Given the dramatic shortage of transplantable organs, demand cannot be met by established and envisioned organ procurement policies targeting postmortem donation. Live organ donation (LOD) is a medically attractive option, and ethically permissible if informed consent is given and donor beneficence balances recipient non-maleficence. Only a few legal and regulatory frameworks incentivise LOD, with the key exception of Israel’s Organ Transplant Law, which has produced significant improvements in organ donation rates. Therefore, I propose an organ procurement system that incentivises LOD by allocating additional priority points to the living donor on any transplant waiting list. I outline benefits and challenges for potential recipients, donors and society at large, and suggest measures to ensure medical protection of marginalised patient groups.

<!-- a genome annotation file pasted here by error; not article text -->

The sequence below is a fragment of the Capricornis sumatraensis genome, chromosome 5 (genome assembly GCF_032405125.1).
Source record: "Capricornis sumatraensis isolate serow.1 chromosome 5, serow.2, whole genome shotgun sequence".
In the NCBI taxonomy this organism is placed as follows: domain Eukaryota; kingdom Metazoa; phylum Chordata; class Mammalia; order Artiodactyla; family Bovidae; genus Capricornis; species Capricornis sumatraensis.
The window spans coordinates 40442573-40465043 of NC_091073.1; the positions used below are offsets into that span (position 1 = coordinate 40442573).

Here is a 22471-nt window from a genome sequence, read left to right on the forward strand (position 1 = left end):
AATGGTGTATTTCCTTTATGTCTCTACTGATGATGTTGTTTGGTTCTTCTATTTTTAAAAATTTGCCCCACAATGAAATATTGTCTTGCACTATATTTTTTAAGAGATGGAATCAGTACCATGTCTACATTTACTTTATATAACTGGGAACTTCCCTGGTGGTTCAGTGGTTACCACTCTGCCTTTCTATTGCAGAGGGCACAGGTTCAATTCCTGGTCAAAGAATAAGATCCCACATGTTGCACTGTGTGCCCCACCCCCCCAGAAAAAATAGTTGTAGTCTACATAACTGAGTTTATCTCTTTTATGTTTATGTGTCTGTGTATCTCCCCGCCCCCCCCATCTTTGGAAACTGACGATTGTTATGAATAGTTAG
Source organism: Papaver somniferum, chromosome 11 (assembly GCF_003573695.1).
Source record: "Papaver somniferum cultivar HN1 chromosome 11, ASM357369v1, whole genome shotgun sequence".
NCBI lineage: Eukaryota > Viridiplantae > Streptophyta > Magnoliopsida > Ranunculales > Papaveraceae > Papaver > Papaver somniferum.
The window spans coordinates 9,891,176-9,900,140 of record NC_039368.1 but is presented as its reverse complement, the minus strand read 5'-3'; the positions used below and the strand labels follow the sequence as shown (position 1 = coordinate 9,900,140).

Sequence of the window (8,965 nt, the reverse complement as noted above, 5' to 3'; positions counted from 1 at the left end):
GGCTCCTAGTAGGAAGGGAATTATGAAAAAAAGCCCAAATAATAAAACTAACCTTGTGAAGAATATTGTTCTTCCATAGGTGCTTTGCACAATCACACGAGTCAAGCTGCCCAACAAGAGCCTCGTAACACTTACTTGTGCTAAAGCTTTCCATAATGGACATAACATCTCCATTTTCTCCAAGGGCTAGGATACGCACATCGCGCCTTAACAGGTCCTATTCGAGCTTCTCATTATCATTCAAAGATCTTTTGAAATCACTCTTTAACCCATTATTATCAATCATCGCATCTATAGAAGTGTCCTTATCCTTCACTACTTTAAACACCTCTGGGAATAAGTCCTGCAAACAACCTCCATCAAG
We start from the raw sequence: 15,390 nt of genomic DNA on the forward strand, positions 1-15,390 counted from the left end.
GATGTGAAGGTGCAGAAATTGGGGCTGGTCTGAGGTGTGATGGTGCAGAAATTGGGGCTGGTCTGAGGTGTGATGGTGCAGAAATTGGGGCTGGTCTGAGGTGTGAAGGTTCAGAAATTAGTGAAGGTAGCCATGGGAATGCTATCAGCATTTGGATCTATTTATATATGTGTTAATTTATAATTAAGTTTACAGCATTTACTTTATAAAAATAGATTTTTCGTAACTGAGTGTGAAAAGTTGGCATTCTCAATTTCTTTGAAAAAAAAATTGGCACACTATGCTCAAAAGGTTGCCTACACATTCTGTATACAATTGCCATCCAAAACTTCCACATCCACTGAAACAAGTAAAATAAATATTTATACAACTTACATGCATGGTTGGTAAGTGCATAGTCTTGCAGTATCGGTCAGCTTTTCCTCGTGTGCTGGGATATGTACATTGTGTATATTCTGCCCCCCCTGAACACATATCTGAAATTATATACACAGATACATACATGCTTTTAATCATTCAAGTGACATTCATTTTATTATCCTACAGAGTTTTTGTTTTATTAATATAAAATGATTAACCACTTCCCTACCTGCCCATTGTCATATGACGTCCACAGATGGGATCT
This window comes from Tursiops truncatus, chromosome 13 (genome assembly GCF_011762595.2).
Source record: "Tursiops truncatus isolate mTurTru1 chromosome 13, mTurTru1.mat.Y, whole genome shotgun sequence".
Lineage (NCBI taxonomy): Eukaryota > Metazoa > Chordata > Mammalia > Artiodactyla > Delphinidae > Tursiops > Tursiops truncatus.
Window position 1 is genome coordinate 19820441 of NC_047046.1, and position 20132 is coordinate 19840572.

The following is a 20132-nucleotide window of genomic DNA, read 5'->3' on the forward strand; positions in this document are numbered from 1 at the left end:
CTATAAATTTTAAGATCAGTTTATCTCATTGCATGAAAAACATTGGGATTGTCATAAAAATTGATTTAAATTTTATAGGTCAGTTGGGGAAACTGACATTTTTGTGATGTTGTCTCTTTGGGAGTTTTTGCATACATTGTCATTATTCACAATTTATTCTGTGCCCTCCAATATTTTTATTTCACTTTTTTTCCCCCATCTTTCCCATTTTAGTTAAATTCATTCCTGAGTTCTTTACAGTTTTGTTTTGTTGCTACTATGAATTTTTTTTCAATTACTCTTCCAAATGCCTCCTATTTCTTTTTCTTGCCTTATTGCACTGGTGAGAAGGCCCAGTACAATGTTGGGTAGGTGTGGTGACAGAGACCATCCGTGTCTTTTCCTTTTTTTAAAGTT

- allocation of organs/tissues
Data availability statement
There are no data in this work.
Statistics from Altmetric.com
If you wish to reuse any or all of this article please use the link below which will take you to the Copyright Clearance Center’s RightsLink service. You will be able to get a quick price and instant permission to reuse the content in many different ways.
Funding The authors have not declared a specific grant for this research from any funding agency in the public, commercial or not-for-profit sectors.
Competing interests None declared.
Provenance and peer review Not commissioned; externally peer reviewed.